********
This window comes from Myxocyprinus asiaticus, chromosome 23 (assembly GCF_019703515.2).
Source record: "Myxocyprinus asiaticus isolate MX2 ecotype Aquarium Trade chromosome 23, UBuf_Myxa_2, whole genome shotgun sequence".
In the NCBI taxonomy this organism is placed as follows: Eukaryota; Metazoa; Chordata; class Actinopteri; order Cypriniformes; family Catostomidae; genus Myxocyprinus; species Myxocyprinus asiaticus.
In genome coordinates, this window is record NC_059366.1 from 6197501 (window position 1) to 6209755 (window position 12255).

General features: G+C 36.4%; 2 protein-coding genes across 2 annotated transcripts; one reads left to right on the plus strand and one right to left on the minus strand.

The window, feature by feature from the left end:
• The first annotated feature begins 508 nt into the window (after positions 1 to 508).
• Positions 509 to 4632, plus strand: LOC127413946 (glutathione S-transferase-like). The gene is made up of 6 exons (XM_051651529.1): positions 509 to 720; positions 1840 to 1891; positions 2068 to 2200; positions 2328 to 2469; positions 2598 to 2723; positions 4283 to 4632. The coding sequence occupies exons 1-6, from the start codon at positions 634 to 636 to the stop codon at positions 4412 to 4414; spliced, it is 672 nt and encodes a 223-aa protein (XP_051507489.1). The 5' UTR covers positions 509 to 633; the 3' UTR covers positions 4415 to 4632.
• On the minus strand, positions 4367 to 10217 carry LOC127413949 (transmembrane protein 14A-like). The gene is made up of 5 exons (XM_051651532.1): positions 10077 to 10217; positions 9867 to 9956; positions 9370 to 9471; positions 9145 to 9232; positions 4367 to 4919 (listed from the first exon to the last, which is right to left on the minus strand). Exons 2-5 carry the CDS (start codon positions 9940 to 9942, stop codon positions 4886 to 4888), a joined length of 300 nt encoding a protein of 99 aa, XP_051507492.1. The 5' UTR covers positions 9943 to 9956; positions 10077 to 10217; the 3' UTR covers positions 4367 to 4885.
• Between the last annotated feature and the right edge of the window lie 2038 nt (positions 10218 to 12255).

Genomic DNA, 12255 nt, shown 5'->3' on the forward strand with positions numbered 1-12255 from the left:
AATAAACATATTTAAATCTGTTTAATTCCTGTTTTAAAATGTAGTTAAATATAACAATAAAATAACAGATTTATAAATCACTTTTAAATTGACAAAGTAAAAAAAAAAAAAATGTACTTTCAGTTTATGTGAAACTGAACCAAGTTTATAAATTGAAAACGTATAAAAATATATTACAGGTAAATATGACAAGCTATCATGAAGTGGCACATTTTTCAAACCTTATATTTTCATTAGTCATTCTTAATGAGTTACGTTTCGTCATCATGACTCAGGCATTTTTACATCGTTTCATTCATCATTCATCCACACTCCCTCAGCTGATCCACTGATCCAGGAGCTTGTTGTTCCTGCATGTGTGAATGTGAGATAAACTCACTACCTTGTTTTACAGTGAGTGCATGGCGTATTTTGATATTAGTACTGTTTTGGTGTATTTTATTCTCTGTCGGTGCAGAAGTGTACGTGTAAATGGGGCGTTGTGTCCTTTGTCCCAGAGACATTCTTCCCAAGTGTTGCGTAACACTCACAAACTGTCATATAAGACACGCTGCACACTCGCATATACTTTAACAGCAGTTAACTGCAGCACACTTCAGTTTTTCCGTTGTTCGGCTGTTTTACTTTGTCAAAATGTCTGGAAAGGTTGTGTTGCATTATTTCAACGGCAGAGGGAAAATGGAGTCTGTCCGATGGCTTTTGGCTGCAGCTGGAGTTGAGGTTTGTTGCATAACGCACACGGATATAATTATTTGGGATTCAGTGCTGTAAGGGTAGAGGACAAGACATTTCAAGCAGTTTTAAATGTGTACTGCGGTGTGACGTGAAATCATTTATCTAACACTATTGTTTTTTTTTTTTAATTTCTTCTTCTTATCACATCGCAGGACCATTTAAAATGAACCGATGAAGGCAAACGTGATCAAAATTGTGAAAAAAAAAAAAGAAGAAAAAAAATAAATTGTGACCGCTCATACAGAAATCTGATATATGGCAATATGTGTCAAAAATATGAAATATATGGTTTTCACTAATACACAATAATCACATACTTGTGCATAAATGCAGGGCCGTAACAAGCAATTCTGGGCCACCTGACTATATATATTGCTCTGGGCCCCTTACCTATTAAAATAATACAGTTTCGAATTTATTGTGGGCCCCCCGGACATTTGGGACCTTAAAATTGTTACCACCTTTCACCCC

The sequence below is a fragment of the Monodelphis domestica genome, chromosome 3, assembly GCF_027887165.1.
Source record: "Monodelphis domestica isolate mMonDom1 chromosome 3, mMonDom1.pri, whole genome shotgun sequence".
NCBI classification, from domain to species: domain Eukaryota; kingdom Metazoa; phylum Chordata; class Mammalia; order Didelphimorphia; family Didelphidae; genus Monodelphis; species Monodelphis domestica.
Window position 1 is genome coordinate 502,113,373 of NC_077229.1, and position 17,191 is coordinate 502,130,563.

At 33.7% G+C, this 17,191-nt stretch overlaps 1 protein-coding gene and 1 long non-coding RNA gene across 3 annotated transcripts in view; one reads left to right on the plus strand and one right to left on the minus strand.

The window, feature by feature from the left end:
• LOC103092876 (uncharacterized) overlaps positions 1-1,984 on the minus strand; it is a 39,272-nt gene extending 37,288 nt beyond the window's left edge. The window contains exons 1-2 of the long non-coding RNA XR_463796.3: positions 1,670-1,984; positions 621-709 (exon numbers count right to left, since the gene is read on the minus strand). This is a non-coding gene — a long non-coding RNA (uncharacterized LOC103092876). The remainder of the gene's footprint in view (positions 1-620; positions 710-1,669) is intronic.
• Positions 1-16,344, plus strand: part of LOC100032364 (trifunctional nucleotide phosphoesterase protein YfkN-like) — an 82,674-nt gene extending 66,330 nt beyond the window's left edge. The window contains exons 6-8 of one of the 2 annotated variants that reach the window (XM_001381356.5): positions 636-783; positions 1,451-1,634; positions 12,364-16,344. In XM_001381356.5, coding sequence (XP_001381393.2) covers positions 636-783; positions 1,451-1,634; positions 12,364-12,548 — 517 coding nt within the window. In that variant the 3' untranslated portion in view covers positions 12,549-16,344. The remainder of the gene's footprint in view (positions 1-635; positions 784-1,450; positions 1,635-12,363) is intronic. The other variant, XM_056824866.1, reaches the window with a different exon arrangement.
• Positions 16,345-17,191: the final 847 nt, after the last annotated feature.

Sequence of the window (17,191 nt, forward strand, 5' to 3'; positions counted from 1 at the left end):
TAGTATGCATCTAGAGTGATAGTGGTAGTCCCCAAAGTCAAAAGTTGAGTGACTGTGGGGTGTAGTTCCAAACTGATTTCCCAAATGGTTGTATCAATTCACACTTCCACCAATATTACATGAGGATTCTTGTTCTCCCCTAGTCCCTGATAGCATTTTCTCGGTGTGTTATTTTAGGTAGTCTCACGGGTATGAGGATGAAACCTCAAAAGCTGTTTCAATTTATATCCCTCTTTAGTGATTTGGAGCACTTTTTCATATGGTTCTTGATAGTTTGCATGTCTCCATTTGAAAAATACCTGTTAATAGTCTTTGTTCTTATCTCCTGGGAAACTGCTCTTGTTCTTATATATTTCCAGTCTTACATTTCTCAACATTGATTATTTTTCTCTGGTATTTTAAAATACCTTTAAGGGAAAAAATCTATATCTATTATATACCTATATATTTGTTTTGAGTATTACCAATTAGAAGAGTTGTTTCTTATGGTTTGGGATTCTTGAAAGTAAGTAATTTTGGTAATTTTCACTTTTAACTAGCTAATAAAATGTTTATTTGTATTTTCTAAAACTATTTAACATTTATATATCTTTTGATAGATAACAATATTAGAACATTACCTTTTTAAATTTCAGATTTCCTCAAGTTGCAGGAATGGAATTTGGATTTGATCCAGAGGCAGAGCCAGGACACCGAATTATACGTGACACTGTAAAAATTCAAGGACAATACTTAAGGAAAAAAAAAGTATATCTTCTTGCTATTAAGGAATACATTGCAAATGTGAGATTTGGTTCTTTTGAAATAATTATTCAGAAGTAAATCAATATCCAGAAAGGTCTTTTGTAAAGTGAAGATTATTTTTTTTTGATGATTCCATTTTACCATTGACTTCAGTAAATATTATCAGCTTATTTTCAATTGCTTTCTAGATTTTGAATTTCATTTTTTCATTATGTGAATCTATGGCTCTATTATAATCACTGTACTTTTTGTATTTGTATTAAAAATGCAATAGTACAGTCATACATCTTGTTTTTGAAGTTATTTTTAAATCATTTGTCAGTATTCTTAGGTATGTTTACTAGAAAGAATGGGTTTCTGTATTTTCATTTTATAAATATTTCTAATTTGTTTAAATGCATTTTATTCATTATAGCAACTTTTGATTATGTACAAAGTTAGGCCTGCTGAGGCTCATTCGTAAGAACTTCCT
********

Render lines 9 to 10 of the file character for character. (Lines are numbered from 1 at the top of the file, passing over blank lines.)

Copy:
• On the minus strand, positions 4367 to 10217 carry LOC127413949 (transmembrane protein 14A-like). The gene is made up of 5 exons (XM_051651532.1): positions 10077 to 10217; positions 9867 to 9956; positions 9370 to 9471; positions 9145 to 9232; positions 4367 to 4919 (listed from the first exon to the last, which is right to left on the minus strand). Exons 2-5 carry the CDS (start codon positions 9940 to 9942, stop codon positions 4886 to 4888), a joined length of 300 nt encoding a protein of 99 aa, XP_051507492.1. The 5' UTR covers positions 9943 to 9956; positions 10077 to 10217; the 3' UTR covers positions 4367 to 4885.
• Between the last annotated feature and the right edge of the window lie 2038 nt (positions 10218 to 12255).